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i18n/utf8 problem, 'utf8 "\xF8" does not map to Unicode'

by bcrowell2 (Friar)
on Feb 25, 2008 at 01:25 UTC ( #669902=perlquestion: print w/ replies, xml ) Need Help??
bcrowell2 has asked for the wisdom of the Perl Monks concerning the following question:

O Monks,

I have a program that reads utf8 from a file, and writes utf8 to stdout. It's internationalized in a bunch of languages. The relevant section of the code seems to be the following:

binmode STDOUT, ":utf8"; # eliminates "Wide character in print" error +in Czech use open ":encoding(utf8)"; # otherwise utf8 in input files is read as + if 1 character==1 byte # The combination of two lines above is needed in order to get the fol +lowing to work: # - Czech characters coded into the source print without the "Wide +character in print" error. # - Accented characters and Greek characters in the input file are +read properly and printed back out properly. # When testing this, make sure to use a terminal such as mlterm that c +an handle accented characters, # and make sure that the --nofilter_accents_on_output has not been set + automatically based on the # value of the $TERM variable. (Using mlterm prevents this.) # See "man perlunicode". # An example of the confusing way all of this works: # perl -e 'binmode STDOUT,":utf8"; print "\x{11b}\x{e9}"' # perl -e 'binmode STDOUT,":utf8"; print "\x{11b}\x{e9}"' >a.a # perl -e 'binmode STDOUT,":utf8"; open(F,"<a.a"); $x=<F>; close F; + print $x' # perl -e 'binmode STDOUT,":utf8"; open(F,"<a.a"); $x=<F>; close F; + print length $x' # perl -e 'use open ":encoding(utf8)"; binmode STDOUT,":utf8"; open +(F,"<a.a"); $x=<F>; close F; print $x' # perl -e 'use open ":encoding(utf8)"; binmode STDOUT,":utf8"; open +(F,"<a.a"); $x=<F>; close F; print length $x' use utf8; # Indicates that source can contain utf8, which we use for t +he Greek translation. use locale;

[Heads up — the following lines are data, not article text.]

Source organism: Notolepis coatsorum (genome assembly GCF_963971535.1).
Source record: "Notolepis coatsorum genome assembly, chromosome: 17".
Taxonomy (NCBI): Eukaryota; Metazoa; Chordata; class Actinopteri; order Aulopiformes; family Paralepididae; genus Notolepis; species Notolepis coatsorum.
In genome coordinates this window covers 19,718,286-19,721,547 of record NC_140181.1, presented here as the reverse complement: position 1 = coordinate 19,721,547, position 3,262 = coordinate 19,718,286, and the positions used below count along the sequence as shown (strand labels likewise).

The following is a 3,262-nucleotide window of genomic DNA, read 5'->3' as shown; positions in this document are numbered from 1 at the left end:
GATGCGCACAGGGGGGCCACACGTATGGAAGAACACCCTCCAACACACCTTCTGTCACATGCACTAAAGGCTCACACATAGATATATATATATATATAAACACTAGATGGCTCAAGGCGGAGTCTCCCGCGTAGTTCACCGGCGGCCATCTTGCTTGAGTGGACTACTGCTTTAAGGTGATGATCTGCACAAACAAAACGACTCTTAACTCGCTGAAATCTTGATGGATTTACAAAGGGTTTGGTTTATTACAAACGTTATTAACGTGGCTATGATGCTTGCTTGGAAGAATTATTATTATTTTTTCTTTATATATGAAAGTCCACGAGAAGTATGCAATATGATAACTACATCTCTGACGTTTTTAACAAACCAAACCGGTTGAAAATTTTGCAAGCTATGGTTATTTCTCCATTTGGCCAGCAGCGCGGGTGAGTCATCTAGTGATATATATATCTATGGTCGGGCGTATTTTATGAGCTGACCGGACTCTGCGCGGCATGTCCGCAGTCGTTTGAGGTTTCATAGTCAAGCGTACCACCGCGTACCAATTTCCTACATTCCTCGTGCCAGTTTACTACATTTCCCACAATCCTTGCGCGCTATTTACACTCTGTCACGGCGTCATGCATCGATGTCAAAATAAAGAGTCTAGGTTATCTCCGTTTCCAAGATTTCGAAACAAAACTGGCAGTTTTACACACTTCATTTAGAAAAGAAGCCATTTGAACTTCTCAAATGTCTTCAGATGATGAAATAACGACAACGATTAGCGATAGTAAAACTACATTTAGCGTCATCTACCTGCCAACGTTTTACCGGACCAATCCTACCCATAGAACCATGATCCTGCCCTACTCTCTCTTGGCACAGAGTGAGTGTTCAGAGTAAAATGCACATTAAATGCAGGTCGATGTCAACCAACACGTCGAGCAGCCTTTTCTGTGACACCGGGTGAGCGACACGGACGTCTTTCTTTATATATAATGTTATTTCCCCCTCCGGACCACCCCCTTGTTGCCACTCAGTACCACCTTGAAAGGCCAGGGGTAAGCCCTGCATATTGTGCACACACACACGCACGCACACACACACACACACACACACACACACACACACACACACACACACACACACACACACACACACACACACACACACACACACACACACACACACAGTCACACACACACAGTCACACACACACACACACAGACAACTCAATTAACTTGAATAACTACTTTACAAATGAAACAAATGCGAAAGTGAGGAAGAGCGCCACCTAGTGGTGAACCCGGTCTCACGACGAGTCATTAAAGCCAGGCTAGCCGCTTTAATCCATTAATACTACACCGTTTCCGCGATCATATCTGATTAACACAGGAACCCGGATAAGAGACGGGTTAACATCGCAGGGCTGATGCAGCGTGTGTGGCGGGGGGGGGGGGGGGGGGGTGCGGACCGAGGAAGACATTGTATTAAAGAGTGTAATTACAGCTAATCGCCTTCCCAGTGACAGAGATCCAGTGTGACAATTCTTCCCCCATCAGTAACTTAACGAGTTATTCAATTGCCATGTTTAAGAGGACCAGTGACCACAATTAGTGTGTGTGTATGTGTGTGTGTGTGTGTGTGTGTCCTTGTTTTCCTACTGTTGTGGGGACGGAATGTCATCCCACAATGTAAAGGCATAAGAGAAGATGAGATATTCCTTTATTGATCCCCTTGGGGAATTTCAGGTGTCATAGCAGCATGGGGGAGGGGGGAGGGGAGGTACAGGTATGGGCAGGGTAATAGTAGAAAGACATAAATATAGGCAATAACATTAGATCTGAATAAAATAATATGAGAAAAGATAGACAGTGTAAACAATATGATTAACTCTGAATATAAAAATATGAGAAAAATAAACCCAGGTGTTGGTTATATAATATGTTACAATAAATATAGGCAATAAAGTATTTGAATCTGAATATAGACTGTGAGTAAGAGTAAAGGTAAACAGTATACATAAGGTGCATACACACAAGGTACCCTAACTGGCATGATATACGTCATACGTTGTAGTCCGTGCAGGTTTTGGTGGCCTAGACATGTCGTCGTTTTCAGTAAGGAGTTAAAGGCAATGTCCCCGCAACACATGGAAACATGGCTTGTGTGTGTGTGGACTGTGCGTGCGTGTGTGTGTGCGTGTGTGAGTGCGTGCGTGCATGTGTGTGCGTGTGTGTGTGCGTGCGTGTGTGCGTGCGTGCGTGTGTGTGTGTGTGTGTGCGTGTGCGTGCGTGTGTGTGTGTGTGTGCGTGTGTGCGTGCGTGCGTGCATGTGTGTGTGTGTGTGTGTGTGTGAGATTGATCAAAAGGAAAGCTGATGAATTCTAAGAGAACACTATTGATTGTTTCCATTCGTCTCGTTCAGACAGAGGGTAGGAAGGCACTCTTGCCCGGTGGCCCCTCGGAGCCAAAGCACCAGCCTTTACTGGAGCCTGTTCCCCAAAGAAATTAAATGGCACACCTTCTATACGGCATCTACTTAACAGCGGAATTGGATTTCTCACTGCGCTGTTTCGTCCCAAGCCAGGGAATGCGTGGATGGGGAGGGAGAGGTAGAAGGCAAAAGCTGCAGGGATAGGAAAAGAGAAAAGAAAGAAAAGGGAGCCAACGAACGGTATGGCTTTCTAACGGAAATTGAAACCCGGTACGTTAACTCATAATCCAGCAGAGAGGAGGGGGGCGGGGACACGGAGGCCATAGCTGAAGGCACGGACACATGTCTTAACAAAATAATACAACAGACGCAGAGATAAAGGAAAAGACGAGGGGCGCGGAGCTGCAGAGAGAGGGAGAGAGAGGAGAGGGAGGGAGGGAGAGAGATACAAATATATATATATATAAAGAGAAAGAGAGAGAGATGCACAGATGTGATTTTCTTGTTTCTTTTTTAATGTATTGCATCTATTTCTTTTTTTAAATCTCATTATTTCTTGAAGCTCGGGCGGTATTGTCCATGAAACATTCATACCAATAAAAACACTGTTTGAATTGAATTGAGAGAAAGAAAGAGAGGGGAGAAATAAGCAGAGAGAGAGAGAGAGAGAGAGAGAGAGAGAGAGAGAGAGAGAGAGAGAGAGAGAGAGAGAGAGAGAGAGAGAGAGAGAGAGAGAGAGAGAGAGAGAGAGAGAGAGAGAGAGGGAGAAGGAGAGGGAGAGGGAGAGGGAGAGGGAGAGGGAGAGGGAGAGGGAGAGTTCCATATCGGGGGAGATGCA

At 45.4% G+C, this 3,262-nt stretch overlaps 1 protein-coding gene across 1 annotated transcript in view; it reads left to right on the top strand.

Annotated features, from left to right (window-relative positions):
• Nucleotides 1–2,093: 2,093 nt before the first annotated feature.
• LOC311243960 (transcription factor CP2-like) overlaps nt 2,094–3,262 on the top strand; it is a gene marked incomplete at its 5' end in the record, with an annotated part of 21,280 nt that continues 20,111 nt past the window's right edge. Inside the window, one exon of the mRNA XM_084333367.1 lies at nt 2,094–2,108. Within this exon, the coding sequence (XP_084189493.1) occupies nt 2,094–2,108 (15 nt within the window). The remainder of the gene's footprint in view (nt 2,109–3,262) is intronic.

As you can see from the length of the comments, it hasn't been as straightforward as I would have liked to make this Just Work for my users.

The latest problem has to do with the line 'binmode STDOUT, ":utf8";'. This was needed in order to avoid a "Wide character in print" error in Czech. However, adding that line seems to have broken the program for a Danish-speaking user. If he uses a utf8-encoded input file with a ligatured ae character (c3a6), he gets errors like 'utf8 "\xF8" does not map to Unicode at ./when line 1389, <FILE> line 29.' I do not get the same error on the same input file on my own machine. He's running Debian Etch with LANG=en_US.ISO-8859-15 LC_CTYPE=C, and a US keyboard layout. I'm running Ubuntu Gutsy with a US setup. I need to check back with him, but it sounds as though the utf8 codes that perl is complaining about are different than the ones that are actually in his input file -- they all have F and E in the LSB. (I'm checking back with him on this, since there's some confusion in the emails.)

The Wikipedia article on the ae character, http://en.wikipedia.org/wiki/%C3%86 , says it's unicode e6. Maybe this is a character that can be encoded in unicode in two different ways? If I display c3a6 in a unicode-aware terminal like mlterm, it does display as a ligatured ae. Maybe perl is trying to convert it to the single-character version, or something??

Does anyone have any clue what might be happening here?

TIA!

Comment on i18n/utf8 problem, 'utf8 "\xF8" does not map to Unicode'
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Re: i18n/utf8 problem, 'utf8 "\xF8" does not map to Unicode'
by Juerd (Abbot) on Feb 25, 2008 at 02:06 UTC

    How are you READING the UTF-8 data? Outputting is hard to do wrong. Indeed you just set an :encoding or :utf8 layer on the output handle.

    However, if you use :utf8 for input, you're in for trouble (malfunction and security bugs). Always use :encoding for text input.

    The error message about 0xF8 (which is the Danish character, not , which is indeed 0xE6) suggests to me that the input is NOT UTF-8, but instead ISO-8859-1 or ISO-8859-15, and the :utf8 was used. Update: I meant :encoding(utf8) here. ":utf8" should of course not be used for input.